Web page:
Researchers have developed a brain-machine interface (BMI) that monitors a patient’s brain activity and adjusts the anesthetic infusion rate to precisely control the level of brain activation in a medically induced coma or for general anesthesia, according to a study published online Oct. 31 in the journal PLoS Computational Biology (open access).

The team includes lead author Maryam Shanechi, a visiting professor and an incoming assistant professor in… read more

Brain-machine interfaces to restore motor function and probe neural circuits

May 2, 2003

“Recent studies have shown that it is possible to create functional, bidirectional, real-time interfaces between living brain tissue and artificial devices. It is reasonable to predict that further research on brain–machine interfaces will lead to the development of a new generation of neuroprosthetic devices aimed at restoring motor functions in severely paralysed patients. In addition, I propose that such interfaces can become the core of a new experimental approach with… read more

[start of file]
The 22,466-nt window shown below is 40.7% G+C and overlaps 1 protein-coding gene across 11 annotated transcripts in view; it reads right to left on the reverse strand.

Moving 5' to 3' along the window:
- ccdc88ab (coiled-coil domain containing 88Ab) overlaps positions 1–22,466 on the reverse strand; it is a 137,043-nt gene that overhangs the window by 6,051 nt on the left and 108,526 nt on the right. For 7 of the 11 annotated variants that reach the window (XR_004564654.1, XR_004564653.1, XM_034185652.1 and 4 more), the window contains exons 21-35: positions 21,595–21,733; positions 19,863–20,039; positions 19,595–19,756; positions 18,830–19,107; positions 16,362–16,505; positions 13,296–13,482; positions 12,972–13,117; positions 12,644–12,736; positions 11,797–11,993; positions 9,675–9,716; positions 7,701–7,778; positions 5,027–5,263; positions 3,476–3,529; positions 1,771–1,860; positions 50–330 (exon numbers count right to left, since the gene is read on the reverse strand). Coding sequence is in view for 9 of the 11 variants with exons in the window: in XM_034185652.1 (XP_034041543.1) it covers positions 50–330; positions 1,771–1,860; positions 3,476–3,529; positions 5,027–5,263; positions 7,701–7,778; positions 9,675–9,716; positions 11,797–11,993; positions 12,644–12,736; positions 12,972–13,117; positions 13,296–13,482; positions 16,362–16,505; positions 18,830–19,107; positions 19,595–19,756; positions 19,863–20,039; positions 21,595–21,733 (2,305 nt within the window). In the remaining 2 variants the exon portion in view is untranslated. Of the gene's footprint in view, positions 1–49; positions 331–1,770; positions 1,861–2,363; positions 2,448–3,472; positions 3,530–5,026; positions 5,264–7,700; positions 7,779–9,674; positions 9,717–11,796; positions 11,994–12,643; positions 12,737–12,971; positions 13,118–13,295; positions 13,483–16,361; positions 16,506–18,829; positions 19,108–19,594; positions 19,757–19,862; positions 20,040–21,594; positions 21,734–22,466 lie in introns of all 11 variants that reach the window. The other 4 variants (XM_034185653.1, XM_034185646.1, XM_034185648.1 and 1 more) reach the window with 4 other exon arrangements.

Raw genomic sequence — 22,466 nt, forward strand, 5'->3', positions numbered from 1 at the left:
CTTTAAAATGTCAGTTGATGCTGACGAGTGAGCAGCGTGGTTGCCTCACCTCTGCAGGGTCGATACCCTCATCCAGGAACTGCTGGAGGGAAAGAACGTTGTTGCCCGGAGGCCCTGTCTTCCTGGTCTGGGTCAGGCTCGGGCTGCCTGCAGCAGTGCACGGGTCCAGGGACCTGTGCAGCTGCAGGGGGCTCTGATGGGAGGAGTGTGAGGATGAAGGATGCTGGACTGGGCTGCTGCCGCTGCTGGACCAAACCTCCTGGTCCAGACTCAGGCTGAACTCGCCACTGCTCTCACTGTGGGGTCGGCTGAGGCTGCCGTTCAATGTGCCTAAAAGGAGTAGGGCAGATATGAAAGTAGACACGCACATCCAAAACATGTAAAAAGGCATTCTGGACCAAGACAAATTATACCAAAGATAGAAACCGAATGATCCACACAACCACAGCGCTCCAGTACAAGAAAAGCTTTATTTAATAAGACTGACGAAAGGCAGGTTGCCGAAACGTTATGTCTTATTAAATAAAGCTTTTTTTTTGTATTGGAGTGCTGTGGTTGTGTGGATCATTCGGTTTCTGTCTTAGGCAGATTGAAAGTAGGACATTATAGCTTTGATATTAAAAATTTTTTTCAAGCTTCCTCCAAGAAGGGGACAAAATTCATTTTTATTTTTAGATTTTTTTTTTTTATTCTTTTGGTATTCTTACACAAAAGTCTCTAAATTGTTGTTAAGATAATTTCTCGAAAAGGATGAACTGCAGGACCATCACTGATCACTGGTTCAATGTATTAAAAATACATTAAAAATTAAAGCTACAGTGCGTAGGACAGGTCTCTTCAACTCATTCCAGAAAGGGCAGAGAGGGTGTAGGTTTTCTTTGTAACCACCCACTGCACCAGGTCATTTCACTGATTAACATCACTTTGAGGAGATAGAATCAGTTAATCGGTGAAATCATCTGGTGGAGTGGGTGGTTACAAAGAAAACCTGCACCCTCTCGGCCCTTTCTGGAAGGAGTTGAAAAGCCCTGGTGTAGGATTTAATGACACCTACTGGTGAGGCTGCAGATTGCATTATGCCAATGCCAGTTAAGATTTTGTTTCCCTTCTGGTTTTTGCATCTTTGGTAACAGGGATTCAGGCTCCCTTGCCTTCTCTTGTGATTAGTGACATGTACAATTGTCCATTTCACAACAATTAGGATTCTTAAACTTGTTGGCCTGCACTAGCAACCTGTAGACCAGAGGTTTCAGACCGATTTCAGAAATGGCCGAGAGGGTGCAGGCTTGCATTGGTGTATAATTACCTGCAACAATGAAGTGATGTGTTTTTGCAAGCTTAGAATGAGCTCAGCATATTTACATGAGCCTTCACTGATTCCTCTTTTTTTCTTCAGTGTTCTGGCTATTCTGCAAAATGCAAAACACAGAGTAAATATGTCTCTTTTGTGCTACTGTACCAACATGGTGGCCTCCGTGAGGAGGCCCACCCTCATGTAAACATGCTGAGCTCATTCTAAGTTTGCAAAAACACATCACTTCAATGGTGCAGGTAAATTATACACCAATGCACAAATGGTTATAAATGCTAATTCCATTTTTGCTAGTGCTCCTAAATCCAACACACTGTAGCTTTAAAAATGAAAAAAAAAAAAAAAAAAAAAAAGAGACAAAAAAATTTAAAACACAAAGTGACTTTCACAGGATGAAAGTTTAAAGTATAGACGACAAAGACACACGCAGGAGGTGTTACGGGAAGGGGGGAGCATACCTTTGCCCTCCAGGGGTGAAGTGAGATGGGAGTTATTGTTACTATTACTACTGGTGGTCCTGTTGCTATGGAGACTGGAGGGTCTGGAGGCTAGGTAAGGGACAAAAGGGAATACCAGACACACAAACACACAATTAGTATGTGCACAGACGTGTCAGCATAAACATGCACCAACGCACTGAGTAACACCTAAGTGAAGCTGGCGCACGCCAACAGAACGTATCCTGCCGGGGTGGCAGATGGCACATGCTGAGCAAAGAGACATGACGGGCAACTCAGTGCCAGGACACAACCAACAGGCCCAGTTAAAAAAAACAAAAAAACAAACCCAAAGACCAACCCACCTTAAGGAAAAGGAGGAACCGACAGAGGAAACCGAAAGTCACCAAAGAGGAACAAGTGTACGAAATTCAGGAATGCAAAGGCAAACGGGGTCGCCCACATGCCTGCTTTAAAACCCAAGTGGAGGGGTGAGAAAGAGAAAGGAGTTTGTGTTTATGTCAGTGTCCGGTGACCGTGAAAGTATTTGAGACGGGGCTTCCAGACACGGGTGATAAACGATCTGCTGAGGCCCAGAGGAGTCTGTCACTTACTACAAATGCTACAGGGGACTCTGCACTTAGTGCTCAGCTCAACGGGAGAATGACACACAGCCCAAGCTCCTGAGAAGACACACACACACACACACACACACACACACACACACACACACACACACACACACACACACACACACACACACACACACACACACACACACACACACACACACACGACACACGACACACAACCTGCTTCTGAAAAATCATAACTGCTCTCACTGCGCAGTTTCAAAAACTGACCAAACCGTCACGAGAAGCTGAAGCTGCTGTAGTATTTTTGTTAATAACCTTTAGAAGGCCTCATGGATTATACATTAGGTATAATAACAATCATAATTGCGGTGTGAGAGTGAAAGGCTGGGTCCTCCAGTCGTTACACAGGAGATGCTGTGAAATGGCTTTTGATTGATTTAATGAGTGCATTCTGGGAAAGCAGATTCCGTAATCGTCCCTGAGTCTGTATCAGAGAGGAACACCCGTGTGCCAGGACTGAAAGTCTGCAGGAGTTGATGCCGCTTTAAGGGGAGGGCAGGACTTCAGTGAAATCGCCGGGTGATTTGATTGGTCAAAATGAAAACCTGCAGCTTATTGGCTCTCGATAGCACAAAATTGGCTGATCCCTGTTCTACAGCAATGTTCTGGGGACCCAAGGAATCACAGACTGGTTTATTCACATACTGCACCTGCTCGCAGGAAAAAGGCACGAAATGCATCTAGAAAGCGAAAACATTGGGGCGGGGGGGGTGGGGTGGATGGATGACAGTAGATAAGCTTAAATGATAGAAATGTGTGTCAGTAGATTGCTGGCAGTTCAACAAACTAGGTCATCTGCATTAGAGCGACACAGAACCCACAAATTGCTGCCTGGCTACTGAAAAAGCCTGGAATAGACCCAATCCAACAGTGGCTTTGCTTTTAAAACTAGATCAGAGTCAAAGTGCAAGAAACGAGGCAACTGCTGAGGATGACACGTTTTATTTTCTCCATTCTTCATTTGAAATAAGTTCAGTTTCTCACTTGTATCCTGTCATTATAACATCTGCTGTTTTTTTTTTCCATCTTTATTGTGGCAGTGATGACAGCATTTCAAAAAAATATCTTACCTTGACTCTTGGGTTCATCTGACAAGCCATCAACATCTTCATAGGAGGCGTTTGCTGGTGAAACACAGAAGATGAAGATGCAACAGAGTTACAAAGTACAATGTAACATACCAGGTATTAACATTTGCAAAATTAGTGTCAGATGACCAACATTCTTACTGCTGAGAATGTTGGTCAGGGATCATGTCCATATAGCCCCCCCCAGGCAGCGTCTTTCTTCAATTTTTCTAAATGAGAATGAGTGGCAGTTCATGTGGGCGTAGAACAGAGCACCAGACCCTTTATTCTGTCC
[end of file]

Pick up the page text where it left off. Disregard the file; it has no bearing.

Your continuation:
Brain-like computing on an organic molecular layer

April 26, 2010

MRI mages of a human brain during different mental activiies (top). Similar evolving patterns have been generated on the molecular monolayer (bottom). (Anirban Bandyopadhyay)

An organic molecular layer that can evolve continuously to solve complex problems, similar to neurons, has been created by an international research team from Japan and Michigan Technological University.

The molecular layer processor is self-healing, is capable of massively parallel computing, and can produce solutions to problems for which algorithms are unknown, like predictions of natural calamities and outbreaks of disease.

More info: Michiganread more

Brain-in-a-dish flies simulated plane

October 25, 2004

A University of Florida scientist has grown a living “brain” that can fly a simulated plane, giving scientists a novel way to observe how brain cells function as a network.